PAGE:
Audra playfully shoved his arm and said, “I told you you could do it.”



“I should get a job.”

“A job?” Eric asked. “Can you even get one?”

“Some places hire fourteen year olds.” Audra clicked on something on the computer. “Like, McDonald’s, maybe. And my mom used to work there, so I probably have better chances.”

“I guess… Why do you need one?” Eric put his binder and pencil case in his bookbag, zipping it closed. “My parents won’t even let me get a job till I’m sixteen.”

“I just think it’d be good to have one, I dunno.” Audra didn’t look at him, just kept clicking and typing in front of the computer. “Besides, Dad could use some help.”

“With what, money?” Audra shrugged. Eric went on, “I mean, my parents could help you guys I bet, they donate places all the time.”

Audra shook her head. “No, we don’t need that. I just want to pay for my own things, that’s all.”

“Are you sure? Cause Mom and Dad wouldn’t mind—”

“I’m sure, okay?” She sighed. “Let’s just go to lunch.”



“Can you believe we’re juniors now?”

Eric was sprawled out on his bed, wearing sweatpants he’d gotten in eighth grade with his phone pressed against his ear, the cord wrapped up in his fingers. He replied, “Yeah, it seems so weird. I dunno what it’ll be like if we don’t have to wake up at six every morning.”

“I just can’t wait to leave, man. I’m tired of it here. Soon it’ll be no more shitty jobs, no more shitty teachers, no more shitty everything. No more shitty moms.”

Eric rolled onto his side. “You always say your mom’s shitty.”

“Yeah, so?”

“So, didn’t she give birth to you and everything? I dunno, you should appreciate her more. She’s your mom.”

Audra was silent on the other end of the line.

“You there?”

“Yeah. Yeah, I guess.” Silent again. “I think I should go. Dad wants me off the line.”

“Okay… is everything alright?”

“It’s fine,” she said. “Don’t worry about it.”



“You’re moving?” Eric stared at her, at her hunched shoulders and bowed head. She didn’t look like she normally did; she looked small.

“It’s not up to me, okay?” Audra wouldn’t look at him. Her eyes seemed permanently glued to the rubber band in her hands, to every flick and stretch of the rubber. She snapped it back harder. “Mom wants us to go.”

“They couldn’t just let you stay for the rest of senior year? There’s only a couple of months left.” Audra shook her head. Snapped the rubber band. “That’s… that sucks.”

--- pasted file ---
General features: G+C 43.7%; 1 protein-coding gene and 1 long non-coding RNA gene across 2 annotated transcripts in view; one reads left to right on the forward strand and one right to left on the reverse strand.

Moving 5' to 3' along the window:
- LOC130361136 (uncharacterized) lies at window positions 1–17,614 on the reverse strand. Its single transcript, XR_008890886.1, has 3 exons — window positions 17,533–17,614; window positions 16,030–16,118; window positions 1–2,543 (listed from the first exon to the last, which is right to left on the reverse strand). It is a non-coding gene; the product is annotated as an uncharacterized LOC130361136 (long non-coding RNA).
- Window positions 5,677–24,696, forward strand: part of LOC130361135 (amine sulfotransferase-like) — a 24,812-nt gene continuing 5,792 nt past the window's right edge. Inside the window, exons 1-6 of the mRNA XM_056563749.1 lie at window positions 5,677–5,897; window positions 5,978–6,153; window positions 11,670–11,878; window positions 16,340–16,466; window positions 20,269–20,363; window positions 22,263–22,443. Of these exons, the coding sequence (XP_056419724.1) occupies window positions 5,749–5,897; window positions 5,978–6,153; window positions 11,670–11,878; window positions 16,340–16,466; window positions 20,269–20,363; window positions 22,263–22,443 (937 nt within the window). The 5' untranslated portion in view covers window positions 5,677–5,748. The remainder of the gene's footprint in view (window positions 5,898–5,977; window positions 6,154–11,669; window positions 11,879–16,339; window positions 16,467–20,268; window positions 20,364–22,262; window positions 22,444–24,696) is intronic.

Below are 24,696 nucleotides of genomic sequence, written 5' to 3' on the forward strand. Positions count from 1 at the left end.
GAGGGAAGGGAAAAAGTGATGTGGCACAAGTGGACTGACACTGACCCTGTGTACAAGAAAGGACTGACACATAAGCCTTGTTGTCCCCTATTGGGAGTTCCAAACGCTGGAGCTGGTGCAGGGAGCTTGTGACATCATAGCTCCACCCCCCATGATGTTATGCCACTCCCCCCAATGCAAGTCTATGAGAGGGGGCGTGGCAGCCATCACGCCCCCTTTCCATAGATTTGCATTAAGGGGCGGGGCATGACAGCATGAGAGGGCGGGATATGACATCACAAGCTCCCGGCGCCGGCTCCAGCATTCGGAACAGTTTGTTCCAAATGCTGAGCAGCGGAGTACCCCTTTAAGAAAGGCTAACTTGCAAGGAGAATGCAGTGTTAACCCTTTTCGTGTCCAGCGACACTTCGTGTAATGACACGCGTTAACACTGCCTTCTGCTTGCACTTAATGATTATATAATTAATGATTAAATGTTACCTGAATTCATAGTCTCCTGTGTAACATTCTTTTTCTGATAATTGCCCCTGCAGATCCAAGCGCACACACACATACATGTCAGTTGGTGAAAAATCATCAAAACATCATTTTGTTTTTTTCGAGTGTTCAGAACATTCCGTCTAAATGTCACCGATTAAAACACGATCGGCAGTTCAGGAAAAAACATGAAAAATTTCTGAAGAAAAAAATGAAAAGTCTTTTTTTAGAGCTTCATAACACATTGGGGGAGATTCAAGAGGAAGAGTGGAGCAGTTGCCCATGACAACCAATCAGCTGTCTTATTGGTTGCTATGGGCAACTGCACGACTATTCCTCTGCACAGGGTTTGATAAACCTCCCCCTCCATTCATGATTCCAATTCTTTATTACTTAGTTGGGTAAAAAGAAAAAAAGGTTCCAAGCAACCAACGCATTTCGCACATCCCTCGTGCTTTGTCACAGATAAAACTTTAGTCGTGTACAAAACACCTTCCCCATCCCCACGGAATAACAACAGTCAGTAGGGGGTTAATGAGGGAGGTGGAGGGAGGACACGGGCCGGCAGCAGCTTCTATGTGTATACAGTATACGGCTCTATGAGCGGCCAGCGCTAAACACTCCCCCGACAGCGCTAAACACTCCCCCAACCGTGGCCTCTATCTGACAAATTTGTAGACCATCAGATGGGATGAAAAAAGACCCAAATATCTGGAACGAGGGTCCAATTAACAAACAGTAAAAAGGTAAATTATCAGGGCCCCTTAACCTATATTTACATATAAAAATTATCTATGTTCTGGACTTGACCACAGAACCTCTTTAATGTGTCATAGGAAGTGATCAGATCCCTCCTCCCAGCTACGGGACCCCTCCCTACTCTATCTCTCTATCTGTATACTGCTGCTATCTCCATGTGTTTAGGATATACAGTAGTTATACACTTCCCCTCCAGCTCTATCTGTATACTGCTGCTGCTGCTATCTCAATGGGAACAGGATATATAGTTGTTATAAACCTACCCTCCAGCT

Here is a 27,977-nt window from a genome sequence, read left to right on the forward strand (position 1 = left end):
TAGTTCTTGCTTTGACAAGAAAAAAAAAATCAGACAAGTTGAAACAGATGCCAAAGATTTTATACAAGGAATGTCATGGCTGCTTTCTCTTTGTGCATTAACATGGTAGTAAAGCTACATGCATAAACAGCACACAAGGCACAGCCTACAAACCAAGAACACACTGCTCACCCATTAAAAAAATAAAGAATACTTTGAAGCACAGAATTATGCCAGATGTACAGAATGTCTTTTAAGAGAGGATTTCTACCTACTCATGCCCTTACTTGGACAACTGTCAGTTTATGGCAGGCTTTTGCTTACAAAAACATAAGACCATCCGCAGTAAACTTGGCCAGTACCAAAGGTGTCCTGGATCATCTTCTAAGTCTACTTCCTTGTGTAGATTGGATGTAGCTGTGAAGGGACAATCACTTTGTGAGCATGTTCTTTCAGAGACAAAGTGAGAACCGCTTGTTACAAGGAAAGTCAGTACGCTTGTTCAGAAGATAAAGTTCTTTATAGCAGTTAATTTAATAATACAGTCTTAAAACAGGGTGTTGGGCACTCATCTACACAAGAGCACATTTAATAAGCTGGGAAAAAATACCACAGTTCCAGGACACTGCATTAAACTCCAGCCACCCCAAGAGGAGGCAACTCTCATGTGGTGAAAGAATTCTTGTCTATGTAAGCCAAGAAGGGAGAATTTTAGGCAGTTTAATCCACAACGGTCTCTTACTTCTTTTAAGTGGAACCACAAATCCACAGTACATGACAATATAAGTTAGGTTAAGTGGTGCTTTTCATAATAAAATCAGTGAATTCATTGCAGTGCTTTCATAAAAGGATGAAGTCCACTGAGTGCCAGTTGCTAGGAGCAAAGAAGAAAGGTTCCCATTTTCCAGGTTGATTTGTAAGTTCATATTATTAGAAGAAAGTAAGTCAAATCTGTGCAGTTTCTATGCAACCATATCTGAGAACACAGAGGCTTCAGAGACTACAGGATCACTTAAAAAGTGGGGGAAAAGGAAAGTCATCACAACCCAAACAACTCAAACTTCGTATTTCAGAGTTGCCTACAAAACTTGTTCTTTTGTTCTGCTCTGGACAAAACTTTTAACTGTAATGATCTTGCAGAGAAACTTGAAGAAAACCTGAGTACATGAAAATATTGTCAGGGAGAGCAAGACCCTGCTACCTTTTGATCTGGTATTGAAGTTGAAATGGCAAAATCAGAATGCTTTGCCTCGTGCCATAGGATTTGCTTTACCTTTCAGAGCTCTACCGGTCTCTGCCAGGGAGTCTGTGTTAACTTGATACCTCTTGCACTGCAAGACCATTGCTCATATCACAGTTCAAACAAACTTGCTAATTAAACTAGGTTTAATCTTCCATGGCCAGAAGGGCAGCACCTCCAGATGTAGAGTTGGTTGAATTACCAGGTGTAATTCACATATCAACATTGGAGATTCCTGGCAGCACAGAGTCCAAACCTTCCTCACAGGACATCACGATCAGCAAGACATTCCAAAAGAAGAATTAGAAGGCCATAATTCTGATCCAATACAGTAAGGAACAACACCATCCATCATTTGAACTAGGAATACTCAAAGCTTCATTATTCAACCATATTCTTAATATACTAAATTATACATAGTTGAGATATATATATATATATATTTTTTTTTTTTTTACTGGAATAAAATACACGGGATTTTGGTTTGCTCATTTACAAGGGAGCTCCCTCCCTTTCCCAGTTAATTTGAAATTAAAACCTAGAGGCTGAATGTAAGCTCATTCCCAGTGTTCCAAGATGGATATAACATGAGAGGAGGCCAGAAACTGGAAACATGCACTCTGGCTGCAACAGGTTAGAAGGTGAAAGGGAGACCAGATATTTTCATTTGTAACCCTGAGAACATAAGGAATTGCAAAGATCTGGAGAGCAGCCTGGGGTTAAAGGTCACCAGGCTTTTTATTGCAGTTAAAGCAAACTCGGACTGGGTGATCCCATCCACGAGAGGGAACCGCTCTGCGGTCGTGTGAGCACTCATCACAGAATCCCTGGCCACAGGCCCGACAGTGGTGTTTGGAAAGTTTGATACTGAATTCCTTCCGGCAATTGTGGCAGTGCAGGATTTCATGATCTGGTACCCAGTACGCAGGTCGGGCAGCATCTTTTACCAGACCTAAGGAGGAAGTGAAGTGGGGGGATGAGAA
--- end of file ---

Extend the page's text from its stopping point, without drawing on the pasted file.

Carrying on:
“What doesn’t?” She threw her head back, almost hard enough to hurt when her skull met the wall. “It’s not about me anyways. Something about her job.”

Eric looked at her, and tried to find words, but he had nothing. It seemed to be that way pretty often lately.

She pulled the rubber band, farther and farther and— it snapped.



“Sorry it took so long, was trying to convince my dad to let me out.” Audra climbed in the passenger door, collapsing into the seat like one would a bed. “I swear, it’s like he thinks we’re ten and breaking into the pool again.”

Eric rolled his eyes. “You’d think he’d at least let you out on your last night here.”

“You’d think,” she said, bitterness seeping into her voice. She took in a deep breath and forced it out, as if the problems were in her lungs and she was trying to get rid of them. “What should we do tonight? Prank Mr. Paresse, for old times’ sake? Buy a cake and eat the whole thing?”

Eric laughed, shook his head. “Why don’t we just drive for awhile?”

“Boring,” she drawled, a teasing lilt to her voice. “But okay, if you say so. Drive on.”

“Just one sec,” he said. “I’ve got you a present.” He leaned into the backseat, grasping around on the floor.

“A present?” She stretched her neck, trying to see what was back there. “It’s a little late if you’re trying to woo me.”

“Shut up, ya dumbass.” He popped up from the back with a small bag in his hand, and held it out to her proudly. “Just open it.”

“Fine, fine.”

She took the bag and peered inside. She pulled out purple tissue paper by the bunch, and at the bottom found a small stone carefully tied onto gray yarn. It was shoddily done, obviously amateur, but the emotion was all the same. She held it in her hand, rolled it once, twice over her palm, and put the thread around her neck.

“Cause you’re strong as a rock, ya know,” Eric said. Audra giggled like a child, and rubbed a few tears from her eyes.

“I’ll never take it off.”



How long had it been? A decade?


“I didn’t say to speak.” She had the gun trained firmly towards his head. Without shifting her gaze, she spoke to the other woman in the room. “What do we do with him?”

“Shoot him.”

Her stare faltered. “He’s just some stupid guy. He doesn’t know anything.”

“He knows this.”

Eric heard them discuss his execution as if he were somewhere else, their words muted and sounding far away.

“Do it.”



“You hesitated.”

“It won’t happen again. He just reminded me of someone.”